Way back in 1976, architect genius Mickey Muennig designed and constructed this gorgeous glass domed "Greenhouse" in the round with open sky views at Big Sur, California. It looks so much like the solar natural buildings of cob and cordwood today except that it is stone and timber.
Studying organic architecture at the University of Oklahoma under Bruce Goff, Muennig then went in 1971 to Big Sur to a gestalt awareness study at Esalen Institute. (They offer a Beth Greer workshop in May 2013 on making your home healthy, among many others.) While at Esalen, Muennig was asked to build a home. He bought 30 acres on Partington Ridge, came up with this gem and lived in it for 18 years while he built a larger unique home for himself.
The 16-foot diameter glass tepee home's stone walls encircle the home, merge into the sloping hill, form a hearth for the fire, and end at the glass doors overlooking and opening towards the Pacific Ocean and a view of Partington Ridge. A reclaimed redwood platform bed hangs by steel rods above the bottom circular room and is reached by climbing up a pegged beam. A compression ring stabilizes the glass roof that provides plenty of light and solar heat. Anyone who has lived in a home near the ocean would wonder how the glass roof is kept clean of salt residue.
Muennig's home has an exceptionally small carbon footprint and is off the grid. The materials are natural. It was a study in passive solar and in summer-- interior drapes control the heat and the vented ceiling cap acts as thermostat; in winter, backup heat is supplied by the small fireplace. Big Sur's year-round climate is almost perfect, but it does get excessively high winds and frequent fires. Typically, Muennig designs homes with solar panels and propane backup, artesian wells for water, and saves energy with tankless water heaters for on demand hot water.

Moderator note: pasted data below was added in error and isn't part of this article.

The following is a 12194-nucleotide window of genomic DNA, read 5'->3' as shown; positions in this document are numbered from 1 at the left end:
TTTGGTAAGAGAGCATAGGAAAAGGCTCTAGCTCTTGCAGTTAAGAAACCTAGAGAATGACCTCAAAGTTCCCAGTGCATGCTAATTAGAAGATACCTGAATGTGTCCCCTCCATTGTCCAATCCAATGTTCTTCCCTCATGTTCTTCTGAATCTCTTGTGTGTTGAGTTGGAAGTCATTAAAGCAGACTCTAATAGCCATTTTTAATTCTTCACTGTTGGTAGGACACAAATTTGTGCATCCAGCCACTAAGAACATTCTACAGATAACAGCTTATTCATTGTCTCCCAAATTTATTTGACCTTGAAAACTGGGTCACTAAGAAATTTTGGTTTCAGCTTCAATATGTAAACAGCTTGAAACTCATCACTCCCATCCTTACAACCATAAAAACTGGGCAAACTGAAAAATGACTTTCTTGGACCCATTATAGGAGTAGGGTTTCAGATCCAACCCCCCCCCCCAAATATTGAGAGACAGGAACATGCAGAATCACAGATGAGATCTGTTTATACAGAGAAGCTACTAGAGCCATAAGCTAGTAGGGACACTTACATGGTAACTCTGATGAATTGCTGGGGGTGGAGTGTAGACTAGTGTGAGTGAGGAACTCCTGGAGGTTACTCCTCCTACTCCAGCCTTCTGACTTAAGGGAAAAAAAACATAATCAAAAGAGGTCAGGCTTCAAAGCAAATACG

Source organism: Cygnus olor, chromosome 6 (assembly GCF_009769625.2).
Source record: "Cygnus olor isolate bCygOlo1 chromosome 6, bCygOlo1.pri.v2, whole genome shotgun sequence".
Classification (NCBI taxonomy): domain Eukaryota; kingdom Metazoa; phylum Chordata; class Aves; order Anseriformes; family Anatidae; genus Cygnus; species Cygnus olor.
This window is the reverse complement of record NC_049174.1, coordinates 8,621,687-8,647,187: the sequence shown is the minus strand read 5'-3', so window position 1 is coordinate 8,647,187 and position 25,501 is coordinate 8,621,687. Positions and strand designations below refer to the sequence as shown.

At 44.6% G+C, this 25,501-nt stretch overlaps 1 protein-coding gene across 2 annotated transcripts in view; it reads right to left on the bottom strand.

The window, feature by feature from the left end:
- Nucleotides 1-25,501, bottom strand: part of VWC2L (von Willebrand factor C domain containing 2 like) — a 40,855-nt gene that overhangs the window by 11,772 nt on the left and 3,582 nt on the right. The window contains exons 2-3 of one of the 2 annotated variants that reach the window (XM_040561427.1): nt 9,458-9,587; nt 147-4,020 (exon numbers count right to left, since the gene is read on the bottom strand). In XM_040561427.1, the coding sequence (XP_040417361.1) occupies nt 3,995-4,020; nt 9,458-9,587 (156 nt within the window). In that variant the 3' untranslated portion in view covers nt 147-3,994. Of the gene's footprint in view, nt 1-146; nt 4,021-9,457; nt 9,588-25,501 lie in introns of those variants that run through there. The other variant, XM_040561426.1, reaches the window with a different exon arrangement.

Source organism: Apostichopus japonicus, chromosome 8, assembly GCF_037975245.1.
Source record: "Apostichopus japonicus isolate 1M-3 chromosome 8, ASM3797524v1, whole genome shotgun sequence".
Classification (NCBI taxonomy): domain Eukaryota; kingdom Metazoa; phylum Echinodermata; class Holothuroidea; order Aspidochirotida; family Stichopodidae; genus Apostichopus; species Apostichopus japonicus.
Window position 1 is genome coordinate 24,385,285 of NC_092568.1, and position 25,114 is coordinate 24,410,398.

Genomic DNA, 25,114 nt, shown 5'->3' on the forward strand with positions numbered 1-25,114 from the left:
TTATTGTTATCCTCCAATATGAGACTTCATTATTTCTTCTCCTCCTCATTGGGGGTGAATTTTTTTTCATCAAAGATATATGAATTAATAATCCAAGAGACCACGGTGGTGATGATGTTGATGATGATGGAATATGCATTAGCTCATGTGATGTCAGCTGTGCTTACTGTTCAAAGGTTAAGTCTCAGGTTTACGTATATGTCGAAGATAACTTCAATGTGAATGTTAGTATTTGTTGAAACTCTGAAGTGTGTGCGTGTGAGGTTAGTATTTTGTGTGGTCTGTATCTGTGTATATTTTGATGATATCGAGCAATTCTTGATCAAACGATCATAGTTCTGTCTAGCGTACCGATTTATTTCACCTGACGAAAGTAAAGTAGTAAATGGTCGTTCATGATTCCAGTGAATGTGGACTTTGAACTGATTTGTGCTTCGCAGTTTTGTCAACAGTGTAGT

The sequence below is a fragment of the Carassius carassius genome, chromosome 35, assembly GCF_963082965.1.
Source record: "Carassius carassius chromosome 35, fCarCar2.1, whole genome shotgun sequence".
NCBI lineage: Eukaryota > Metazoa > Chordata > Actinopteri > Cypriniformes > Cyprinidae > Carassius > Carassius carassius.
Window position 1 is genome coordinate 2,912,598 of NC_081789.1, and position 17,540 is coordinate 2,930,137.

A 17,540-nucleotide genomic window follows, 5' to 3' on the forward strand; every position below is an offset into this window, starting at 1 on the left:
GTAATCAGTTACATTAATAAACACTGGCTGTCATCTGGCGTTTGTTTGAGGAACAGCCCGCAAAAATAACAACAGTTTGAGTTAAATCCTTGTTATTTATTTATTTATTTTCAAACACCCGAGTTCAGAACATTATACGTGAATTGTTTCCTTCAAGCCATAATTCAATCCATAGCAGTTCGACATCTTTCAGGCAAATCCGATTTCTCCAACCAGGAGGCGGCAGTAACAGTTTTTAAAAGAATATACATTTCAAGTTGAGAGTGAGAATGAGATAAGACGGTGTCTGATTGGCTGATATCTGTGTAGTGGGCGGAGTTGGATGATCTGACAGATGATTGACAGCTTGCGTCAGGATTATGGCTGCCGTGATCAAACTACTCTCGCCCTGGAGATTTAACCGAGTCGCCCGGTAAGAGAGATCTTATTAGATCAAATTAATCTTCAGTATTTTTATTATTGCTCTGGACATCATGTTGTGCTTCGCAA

The worlds tallest trees, coastal sequoias, grow above the cliffs at the edge of the Pacific coastline. Note in the picture the dogs lounging on the roof of the second part of the building. Muennig said of this house, "“I learned to live in a small structure and I learned how to live very minimally.” The building is now used as a studio.
Other innovative and well-known buildings designed in the area by Muennig are the Esalen Baths, Post Ranch Inn, and Hawthorne Gallery. His website states "Architecture is more than a shelter; it bonds a continuous and worldwide mystery to its inhabitants," as exhibited here by his Greenhouse. The view could not get much more continuous than nearly 360 degrees.
The totally glass roof might be an issue in the mountains of Greenville, South Carolina when winter snows and ice arrive. But the concept of the small circular stone and block bottom, which easily could be cordwood, built into the side of the hills would work well. A good local supplier of stone work is R and P Masonary Inc, 157 Broadway Avenue, Tryon, NC 28782-3701, 828.859.0317, or Miller Masonry of NC, LLC, 1763 Golf Course Road, Columbus, NC 28722, 866.334.9544.